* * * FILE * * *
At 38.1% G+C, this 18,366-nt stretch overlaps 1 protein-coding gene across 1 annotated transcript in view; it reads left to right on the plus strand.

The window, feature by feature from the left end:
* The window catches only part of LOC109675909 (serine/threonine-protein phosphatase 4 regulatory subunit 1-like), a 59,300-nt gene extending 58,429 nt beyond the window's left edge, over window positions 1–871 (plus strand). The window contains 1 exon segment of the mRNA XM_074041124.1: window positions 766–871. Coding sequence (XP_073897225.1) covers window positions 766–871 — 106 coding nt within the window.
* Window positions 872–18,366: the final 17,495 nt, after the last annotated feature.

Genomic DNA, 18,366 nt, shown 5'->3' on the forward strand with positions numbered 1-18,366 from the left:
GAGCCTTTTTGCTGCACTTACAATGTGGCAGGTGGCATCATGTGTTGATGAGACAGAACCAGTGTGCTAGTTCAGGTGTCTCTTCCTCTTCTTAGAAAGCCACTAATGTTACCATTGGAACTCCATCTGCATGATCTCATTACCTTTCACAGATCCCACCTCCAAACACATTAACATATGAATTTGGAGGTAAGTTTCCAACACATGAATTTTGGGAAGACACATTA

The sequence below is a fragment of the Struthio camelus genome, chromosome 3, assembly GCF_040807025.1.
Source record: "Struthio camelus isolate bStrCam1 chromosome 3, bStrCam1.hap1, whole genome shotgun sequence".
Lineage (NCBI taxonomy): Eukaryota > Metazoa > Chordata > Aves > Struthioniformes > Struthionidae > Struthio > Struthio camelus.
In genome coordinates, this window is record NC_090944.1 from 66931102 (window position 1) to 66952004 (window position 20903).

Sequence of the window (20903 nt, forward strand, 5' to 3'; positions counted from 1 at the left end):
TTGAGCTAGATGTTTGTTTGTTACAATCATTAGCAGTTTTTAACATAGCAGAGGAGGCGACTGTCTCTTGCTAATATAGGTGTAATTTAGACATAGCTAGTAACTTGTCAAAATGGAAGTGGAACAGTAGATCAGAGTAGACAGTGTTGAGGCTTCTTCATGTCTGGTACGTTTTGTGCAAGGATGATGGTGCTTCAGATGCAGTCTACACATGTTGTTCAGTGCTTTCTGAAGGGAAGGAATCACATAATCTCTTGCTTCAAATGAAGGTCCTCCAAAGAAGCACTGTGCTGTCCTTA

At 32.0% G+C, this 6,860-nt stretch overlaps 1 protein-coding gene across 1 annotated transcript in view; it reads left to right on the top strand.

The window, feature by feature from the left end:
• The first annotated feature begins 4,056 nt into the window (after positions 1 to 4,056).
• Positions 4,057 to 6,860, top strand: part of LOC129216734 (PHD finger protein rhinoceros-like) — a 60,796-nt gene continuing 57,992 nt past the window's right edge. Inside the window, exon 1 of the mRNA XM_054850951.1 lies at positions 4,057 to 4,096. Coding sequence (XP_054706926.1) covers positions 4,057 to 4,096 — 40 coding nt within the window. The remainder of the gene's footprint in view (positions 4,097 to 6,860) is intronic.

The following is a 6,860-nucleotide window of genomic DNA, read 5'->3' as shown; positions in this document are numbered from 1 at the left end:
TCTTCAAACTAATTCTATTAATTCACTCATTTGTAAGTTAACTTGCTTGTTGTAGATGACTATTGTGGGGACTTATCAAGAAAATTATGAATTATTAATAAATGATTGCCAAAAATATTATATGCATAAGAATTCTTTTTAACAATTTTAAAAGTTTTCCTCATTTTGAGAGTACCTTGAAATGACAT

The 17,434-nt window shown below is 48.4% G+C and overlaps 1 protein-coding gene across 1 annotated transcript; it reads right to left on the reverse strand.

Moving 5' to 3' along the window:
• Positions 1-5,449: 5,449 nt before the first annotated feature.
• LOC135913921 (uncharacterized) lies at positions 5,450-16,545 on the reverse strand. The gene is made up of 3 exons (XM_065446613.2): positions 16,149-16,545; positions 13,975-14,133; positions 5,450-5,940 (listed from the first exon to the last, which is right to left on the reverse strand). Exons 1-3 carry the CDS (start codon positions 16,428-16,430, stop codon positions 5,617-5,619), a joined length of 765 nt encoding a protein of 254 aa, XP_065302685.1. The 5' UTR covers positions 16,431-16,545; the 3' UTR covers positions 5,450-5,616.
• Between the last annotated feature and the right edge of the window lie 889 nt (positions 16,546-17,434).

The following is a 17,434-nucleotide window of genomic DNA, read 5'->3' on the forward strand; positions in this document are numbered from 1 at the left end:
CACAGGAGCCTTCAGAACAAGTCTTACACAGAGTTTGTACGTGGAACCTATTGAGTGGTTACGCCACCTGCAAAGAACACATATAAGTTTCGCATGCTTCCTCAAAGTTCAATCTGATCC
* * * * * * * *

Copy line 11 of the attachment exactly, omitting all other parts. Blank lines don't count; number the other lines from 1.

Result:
Sequence of the window (20903 nt, forward strand, 5' to 3'; positions counted from 1 at the left end):